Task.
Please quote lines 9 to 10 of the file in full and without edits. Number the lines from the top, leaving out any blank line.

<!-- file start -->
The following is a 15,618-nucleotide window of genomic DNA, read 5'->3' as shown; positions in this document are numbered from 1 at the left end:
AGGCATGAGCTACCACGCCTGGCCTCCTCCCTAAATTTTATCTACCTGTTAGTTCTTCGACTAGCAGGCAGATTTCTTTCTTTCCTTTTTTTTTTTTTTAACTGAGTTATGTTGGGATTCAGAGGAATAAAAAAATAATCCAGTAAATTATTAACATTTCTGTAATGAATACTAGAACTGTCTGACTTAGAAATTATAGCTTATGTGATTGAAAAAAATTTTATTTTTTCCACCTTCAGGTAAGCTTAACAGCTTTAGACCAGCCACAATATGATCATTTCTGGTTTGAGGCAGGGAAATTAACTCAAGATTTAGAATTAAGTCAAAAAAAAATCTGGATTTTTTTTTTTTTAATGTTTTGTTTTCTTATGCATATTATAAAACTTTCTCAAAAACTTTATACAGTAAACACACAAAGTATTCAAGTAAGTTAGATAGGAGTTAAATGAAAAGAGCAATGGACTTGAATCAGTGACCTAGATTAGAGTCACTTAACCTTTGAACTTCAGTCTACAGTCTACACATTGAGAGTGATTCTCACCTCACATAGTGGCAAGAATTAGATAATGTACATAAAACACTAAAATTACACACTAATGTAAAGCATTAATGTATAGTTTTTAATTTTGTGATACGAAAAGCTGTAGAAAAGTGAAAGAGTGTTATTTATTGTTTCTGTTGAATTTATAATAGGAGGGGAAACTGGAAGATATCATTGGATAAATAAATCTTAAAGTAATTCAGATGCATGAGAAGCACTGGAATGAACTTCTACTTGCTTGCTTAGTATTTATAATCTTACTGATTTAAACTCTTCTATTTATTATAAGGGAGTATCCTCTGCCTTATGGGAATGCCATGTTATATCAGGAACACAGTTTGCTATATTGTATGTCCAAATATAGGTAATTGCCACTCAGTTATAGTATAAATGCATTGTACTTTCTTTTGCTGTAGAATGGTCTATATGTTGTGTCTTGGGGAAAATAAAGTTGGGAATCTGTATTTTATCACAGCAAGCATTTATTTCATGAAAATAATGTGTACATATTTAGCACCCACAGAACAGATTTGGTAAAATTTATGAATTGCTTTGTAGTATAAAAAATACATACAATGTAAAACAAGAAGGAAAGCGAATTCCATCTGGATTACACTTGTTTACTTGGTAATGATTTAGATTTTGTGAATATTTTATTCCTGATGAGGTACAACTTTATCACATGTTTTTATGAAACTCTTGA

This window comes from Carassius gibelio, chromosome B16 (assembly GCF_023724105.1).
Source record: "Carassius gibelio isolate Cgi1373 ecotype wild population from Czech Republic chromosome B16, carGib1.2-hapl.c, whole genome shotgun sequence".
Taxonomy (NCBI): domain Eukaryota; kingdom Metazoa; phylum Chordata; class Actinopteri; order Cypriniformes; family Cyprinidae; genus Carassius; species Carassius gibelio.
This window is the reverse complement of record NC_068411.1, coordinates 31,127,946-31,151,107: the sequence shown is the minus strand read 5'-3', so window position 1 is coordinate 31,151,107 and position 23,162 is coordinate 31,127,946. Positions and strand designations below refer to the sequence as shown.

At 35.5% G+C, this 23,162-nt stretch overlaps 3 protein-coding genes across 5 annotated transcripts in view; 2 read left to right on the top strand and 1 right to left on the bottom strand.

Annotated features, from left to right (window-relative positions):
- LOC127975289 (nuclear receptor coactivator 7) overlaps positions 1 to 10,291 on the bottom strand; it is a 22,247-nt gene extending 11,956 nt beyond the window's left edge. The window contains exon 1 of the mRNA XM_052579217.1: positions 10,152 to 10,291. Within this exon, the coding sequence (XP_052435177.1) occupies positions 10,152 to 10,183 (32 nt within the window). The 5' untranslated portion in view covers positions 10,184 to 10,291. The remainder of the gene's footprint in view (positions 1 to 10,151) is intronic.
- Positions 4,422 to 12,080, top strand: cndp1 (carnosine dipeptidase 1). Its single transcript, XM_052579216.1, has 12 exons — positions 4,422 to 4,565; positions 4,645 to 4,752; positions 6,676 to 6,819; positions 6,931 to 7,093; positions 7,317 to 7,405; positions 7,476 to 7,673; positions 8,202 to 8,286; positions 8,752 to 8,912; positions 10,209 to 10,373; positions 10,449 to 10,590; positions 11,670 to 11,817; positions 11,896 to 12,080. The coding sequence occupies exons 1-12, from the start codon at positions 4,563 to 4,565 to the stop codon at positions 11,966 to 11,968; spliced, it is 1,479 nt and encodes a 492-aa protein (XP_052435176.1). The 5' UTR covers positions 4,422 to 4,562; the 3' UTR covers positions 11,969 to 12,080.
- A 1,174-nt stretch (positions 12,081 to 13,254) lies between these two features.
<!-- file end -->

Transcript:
- LOC127975289 (nuclear receptor coactivator 7) overlaps positions 1 to 10,291 on the bottom strand; it is a 22,247-nt gene extending 11,956 nt beyond the window's left edge. The window contains exon 1 of the mRNA XM_052579217.1: positions 10,152 to 10,291. Within this exon, the coding sequence (XP_052435177.1) occupies positions 10,152 to 10,183 (32 nt within the window). The 5' untranslated portion in view covers positions 10,184 to 10,291. The remainder of the gene's footprint in view (positions 1 to 10,151) is intronic.
- Positions 4,422 to 12,080, top strand: cndp1 (carnosine dipeptidase 1). Its single transcript, XM_052579216.1, has 12 exons — positions 4,422 to 4,565; positions 4,645 to 4,752; positions 6,676 to 6,819; positions 6,931 to 7,093; positions 7,317 to 7,405; positions 7,476 to 7,673; positions 8,202 to 8,286; positions 8,752 to 8,912; positions 10,209 to 10,373; positions 10,449 to 10,590; positions 11,670 to 11,817; positions 11,896 to 12,080. The coding sequence occupies exons 1-12, from the start codon at positions 4,563 to 4,565 to the stop codon at positions 11,966 to 11,968; spliced, it is 1,479 nt and encodes a 492-aa protein (XP_052435176.1). The 5' UTR covers positions 4,422 to 4,562; the 3' UTR covers positions 11,969 to 12,080.